We repaired two of the partially delaminated flexprint cables for the front panel.

We need to replace one flexprint with some ribbon cable so the rest of the lights on the front panel will work.

We connected the I/O cables and DC power cables to the paper tape reader/punch.

The punch motor runs when you push the feed switch.

The capstan for the punch does not advance because it is binding.

We need to disassemble the punch to clean and lubricate it.

The reader does not advance when you push the feed switch.

That will need some debugging because the controller actually controls the stepper motor.

12/29/12

Decided to look at why the Program Stop switch does not turn on the PRGM STOP light.

See page D-BS-KC09-A-10 Clock, Run, and Display (Sheet 1).

The PWR OK\ signal on pin L, and the CLK signal on pin D of the R409 in slot J22 look OK. (section D7 on the schematic)

The PWR OK\ goes active 150mS before the -15V is in regulation.

The CLK POS signal from pin F of the S603 in slot J23 is active when the RUN flip-flop in slot J31 is on. (section D6 on the schematic)

The KSP (Key Stop) signal going into the D pin of the R111 in slot J27 is active when the STOP key is pressed. (section C3 on the schematic)

The buffered KSP (Key Stop) signal going into the S pin of the R111 in slot J28 is active (-4V) when the STOP key is pressed. (section C3 on the schematic)

The R pin of the R111 in slot J28 is 0V. (section C3 on the schematic)

The L pin of the R111 in slot J28 is 0V.

The DONE(1) sognal on the K pin of the R111 in slot J28 is 0V. This indicates that the core memory cycle is not done.

The RUN(0) sognal on the N pin of the R111 in slot J28 is 0V when the processor is not running.

It turns out that the instruction didn't finish execution, so DONE(1) is not active, so the Program Stop switch is not enabled.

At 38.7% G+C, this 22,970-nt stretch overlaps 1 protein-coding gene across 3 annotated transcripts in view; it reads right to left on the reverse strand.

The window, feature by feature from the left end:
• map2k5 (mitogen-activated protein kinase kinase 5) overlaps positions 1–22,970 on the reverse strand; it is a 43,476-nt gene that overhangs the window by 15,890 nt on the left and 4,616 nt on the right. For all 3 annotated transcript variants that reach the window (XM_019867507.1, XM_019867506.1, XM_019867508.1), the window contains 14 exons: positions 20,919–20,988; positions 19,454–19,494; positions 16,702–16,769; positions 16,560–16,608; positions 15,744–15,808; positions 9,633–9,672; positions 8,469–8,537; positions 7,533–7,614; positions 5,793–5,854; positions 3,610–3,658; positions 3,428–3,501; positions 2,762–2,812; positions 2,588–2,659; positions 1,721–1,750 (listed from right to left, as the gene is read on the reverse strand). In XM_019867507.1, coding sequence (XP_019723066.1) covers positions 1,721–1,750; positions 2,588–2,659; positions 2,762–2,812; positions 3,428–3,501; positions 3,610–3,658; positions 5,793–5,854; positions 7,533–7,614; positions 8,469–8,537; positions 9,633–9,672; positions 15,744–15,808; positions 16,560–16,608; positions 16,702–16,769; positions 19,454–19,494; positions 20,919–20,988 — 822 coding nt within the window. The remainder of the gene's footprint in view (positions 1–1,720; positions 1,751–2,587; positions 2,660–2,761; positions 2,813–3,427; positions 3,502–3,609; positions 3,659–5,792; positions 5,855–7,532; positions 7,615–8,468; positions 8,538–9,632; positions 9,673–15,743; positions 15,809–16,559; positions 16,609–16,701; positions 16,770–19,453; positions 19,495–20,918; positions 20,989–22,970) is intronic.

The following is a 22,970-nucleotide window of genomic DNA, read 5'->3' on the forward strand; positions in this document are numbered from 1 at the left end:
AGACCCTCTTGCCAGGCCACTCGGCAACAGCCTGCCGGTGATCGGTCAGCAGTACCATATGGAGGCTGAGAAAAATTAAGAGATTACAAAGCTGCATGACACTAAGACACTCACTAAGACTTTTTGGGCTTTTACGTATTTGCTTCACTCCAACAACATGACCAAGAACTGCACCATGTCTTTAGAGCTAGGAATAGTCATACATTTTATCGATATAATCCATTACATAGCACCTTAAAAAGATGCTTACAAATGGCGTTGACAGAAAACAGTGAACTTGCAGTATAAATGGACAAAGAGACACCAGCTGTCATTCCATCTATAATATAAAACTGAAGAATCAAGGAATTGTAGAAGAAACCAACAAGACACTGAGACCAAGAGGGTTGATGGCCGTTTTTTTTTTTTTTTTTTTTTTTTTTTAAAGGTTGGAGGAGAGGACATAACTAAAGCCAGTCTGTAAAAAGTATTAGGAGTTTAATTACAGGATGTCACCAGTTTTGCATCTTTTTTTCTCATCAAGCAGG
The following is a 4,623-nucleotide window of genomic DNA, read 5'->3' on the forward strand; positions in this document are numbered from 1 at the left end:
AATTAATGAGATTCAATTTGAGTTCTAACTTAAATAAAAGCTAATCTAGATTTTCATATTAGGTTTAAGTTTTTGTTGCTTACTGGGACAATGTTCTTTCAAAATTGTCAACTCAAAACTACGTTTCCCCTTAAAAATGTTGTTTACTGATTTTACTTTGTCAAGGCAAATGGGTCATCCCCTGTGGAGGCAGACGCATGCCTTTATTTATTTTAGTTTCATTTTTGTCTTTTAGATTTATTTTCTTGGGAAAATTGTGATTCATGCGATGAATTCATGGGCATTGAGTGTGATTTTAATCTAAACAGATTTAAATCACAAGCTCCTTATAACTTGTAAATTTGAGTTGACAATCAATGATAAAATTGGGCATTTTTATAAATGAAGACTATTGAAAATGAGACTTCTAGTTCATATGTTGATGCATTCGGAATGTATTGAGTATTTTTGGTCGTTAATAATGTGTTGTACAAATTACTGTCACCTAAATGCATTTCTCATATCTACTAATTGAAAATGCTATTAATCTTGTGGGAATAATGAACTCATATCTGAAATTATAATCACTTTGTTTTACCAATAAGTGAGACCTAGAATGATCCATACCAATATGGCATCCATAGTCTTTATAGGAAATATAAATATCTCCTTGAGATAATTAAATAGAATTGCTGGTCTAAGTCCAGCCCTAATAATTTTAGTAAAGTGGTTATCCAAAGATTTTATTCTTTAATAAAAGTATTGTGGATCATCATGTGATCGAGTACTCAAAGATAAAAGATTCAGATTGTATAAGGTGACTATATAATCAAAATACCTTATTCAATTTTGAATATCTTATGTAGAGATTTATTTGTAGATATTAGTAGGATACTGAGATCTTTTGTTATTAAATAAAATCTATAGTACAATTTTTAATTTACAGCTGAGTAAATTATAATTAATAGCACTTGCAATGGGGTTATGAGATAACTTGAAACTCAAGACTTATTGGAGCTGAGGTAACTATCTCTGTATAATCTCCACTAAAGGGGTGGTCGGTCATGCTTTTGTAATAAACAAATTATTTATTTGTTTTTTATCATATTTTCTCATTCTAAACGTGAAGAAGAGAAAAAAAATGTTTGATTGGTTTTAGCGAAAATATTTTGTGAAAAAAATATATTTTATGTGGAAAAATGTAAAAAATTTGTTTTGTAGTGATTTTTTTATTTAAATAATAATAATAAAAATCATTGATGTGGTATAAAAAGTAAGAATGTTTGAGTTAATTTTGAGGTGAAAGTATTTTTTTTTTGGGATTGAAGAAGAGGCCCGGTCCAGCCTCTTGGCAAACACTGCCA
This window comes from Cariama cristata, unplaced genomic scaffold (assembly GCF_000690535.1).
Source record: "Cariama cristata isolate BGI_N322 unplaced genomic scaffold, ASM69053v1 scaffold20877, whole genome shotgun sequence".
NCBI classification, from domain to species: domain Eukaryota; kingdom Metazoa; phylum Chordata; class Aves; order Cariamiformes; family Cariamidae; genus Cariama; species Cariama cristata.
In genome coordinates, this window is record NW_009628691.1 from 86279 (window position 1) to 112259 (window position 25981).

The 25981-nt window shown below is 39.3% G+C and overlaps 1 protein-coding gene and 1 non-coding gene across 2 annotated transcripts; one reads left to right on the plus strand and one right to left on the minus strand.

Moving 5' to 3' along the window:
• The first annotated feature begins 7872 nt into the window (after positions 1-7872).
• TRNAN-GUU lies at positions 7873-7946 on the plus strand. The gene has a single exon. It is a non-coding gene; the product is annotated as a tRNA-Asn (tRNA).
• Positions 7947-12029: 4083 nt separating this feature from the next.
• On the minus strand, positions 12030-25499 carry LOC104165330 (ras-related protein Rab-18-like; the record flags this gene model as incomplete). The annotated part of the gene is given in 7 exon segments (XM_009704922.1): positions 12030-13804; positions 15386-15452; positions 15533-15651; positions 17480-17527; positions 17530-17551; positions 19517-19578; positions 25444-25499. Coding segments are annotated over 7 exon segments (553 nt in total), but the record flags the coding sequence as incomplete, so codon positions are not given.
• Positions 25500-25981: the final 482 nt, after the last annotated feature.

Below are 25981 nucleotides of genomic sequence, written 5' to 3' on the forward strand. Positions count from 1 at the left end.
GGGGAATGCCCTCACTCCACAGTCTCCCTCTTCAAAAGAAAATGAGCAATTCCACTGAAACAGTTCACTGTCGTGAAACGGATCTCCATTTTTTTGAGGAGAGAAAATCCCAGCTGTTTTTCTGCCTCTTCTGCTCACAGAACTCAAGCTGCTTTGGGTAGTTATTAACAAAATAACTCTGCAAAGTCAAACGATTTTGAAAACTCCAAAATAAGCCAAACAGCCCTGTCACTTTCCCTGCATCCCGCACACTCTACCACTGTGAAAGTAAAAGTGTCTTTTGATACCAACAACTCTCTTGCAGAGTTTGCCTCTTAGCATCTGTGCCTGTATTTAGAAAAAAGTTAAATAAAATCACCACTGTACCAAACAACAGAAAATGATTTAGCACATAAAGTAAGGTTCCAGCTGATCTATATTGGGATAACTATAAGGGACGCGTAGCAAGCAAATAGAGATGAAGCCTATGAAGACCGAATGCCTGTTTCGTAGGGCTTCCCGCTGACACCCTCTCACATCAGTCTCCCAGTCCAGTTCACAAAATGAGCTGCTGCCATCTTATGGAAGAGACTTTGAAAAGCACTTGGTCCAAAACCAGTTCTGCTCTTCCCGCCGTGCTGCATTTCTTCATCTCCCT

The I/O RESTART signal on pin D of the R002 in slot F34 is always low.

The CM CLOCK signal on pin U of the B105 in slot H22 is active.

The CLK POS signal on pins D & F of the R002 in slot J34 is active when the processor is running. (1MHz)(section C5 on the schematic)

The CM CLK signal on pin N of the B602 in slot H33 is active when the processor is running. (1MHz)(section C5 on the schematic)

See page D-BS-KC09-A-16 CM Timing.

The CM CLK signal on pin R of the R111 in slot E22 is active. (section C5 on the schematic)

The SM(1) signal on pin S of the R111 in slot E22 is high, so the CM CLK signal will not get to pin U.

The AM SYNC BUS(0) signal on pin P of the R002 in slot E21 is low (-4V).

12/30/12

We looked at the signals that select addresses in the Control Memory.

Since the processor is not running we set the Maintenance Panel in Deposit and turned repeat on.

Speed = 4 = 150 uSec repeat rate.

Maintenance = Examine.

Repeat = On.

See page D-BS-KC09-A-16 CM Timing.

The signals IN CLR and CLR are active (high) when the Deposit, Deposit Next, Examine, Examine Next, and I/O Reset keys are pressed.

The signals CM STROBE A, B, C, & D are all active. (section D3 & D2 on the schematic)

We found that the CM CURRENT signal was two 50ns pulses where it should have been a single 80ns +25ns/-0ns pulse. (section C2 on the schematic)

The pulses coming from the B105 module in slot F28 (section B3 on the schematic) looked OK.

The pulse from the B105 module is wire-Ored with the 25ns delayed pulse from the B310 module in slot EF29.

So, the B310 delay module is about 12ns slow and the two pulses are not merged.

Click on the image for a larger view.

The upper trace is the CM CURRENT signal (broken). The lower trace is the EAE STROBE DLYD signal.

We replaced the B310 with a spare module and now the CM CURRENT pulse is about 85ns. This is OK.

These signals are inverted.

Click on the image for a larger view.

The upper trace is the CM CURRENT signal (working). The lower trace is the EAE STROBE DLYD signal.

These signals are inverted.

See page D-BS-KC09-A-17 CM Addressing.

We looked at the CMP 0-3 & CMG 0-3 signals. (section D5 & D6 on the schematic)

There is what looks like a voltage as a result of the CM current pulse on all of these signals.

We thought that maybe there were shorted diodes on the G210 that would enable all of the outputs.

All of the diodes on the G210 tested OK.

The input and output signals on pins D & E of the B105 in slot H21 were complementary.

Next Saturday we need to determine if only one CM line is being activated.

We also need to see if the CM address starts at 0, then goes to 1, then to the rest of the Deposit cycle.

01/05/13

See page D-BS-KC09-A-16 CM Timing

We looked at the CM CURRENT signal in section C2.

The signal went low when when the Deposit, Deposit Next, Examine, Examine Next, and I/O Reset keys are pressed.

See page D-BS-KC09-A-19 CM Sense Flip-Flops (Sheet 1)

We looked at the 0->CMA signal in section C7.

It goes low at power up or when the Deposit, Deposit Next, Examine, Examine Next, and I/O Reset keys are pressed.

The PK CLR signal in section